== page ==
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ABA National Appellate Advocacy Team Defeats Five Law Schools to Advance to National Finals
(Left to right) Jason Duey, Dominique Young, Visiting Professor Joseph Richard Hurt, and Jenny Liabenow on the steps of the U.S. Supreme Court overlooking the U.S. Capitol Building.

March 14, 2011

Orlando, Fla.
– The Florida A&M University (FAMU) College of Law American Bar Association (ABA) National Appellate Advocacy Competition (NAAC) Team went undefeated in five rounds of regional competition to earn a spot in the national competition later this spring.  The team composed of second-year law students Jason Duey and Jenny Liabenow, and third-year law student Dominique Young as bailiff, was among 31 teams representing 20 ABA-approved law schools at the regional competition held in Washington, D.C.  The team was coached by Visiting Professor Joseph Richard Hurt.

“The outstanding performance of our students in this and other competitions is a direct reflection of the caliber of our faculty and how seriously we take our advocacy training,” said LeRoy Pernell, dean of the FAMU College of Law.

The NAAC is one of the largest and most prestigious competitions in the nation with 217 teams having entered NAAC competition this year.  Only 24 teams advanced from six regional competitions to the national competition.  Schools represented in the Washington, D.C. Regionals included Harvard University, Georgetown University, American University, The College of William & Mary, and Temple University.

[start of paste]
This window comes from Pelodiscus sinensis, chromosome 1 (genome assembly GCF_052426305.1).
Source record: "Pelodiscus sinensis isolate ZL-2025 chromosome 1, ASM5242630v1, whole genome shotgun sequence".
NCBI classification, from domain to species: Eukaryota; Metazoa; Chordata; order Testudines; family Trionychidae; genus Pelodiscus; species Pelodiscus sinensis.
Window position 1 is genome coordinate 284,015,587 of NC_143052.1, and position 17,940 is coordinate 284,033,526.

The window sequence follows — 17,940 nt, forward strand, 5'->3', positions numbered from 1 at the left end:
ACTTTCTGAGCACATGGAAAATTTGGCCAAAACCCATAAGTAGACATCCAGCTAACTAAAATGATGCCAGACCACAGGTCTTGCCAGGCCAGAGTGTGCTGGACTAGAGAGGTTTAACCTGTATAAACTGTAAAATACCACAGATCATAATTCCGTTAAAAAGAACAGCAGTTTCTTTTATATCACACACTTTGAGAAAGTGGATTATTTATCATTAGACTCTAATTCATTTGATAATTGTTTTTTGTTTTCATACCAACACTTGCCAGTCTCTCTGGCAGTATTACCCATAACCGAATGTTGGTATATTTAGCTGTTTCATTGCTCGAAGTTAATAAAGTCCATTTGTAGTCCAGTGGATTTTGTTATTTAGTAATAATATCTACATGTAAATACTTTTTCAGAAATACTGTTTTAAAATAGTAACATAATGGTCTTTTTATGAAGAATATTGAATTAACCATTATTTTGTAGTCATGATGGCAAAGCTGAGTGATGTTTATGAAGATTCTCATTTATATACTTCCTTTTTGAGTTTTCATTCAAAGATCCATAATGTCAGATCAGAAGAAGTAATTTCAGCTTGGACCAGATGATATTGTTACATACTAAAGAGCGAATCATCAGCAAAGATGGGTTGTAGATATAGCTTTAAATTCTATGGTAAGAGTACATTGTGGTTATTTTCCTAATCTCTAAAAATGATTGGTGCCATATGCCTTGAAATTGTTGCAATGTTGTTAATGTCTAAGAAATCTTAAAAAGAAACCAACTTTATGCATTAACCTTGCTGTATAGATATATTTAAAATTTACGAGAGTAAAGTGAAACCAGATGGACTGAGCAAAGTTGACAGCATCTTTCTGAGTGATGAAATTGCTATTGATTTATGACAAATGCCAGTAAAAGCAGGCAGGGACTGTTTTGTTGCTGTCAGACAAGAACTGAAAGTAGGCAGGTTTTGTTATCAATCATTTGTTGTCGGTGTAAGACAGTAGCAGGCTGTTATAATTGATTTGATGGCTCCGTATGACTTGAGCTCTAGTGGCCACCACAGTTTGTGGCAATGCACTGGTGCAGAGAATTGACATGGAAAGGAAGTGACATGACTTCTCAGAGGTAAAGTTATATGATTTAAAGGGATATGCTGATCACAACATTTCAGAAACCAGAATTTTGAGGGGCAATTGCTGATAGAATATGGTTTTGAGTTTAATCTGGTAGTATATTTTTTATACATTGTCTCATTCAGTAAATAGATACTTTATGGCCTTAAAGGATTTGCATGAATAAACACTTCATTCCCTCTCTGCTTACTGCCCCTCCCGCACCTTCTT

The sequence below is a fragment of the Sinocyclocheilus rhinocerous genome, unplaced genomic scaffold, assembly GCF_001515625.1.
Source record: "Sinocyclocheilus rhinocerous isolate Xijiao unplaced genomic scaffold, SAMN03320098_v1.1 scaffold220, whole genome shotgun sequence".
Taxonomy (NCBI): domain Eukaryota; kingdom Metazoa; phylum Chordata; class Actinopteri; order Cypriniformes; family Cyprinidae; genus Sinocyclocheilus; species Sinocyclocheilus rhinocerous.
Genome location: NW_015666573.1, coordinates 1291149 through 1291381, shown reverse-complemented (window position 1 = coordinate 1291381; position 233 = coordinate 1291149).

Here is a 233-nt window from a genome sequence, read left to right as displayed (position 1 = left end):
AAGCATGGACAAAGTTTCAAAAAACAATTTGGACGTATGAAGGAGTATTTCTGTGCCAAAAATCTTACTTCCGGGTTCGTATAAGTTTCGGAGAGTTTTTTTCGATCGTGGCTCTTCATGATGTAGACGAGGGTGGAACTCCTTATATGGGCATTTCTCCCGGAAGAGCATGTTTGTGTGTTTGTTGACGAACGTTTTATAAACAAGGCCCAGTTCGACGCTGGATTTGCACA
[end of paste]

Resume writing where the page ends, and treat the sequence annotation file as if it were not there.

FAMU defeated teams from Barry University, University of Richmond, and William & Mary in the first three rounds of competition to earn the number two seed in the semi-finals consisting of 16 teams.  In that round, FAMU defeated Campbell University to advance to the final round where the team defeated American.  Two teams from Liberty University and one from the Charleston School of Law also advanced to the national competition in Chicago, which will be held April 7-9, 2011.

In addition to the team’s 5-0 record, Liabenow was recognized as third best advocate and Duey as fourth best advocate out of 62 students who participated in the competition.

“Our win is a testament to the volunteer professors and students who helped us practice, the exemplary guidance of our coach, Professor Hurt, and a fantastic team,” said Duey.  “Without these factors, our success stood little chance of realization.”

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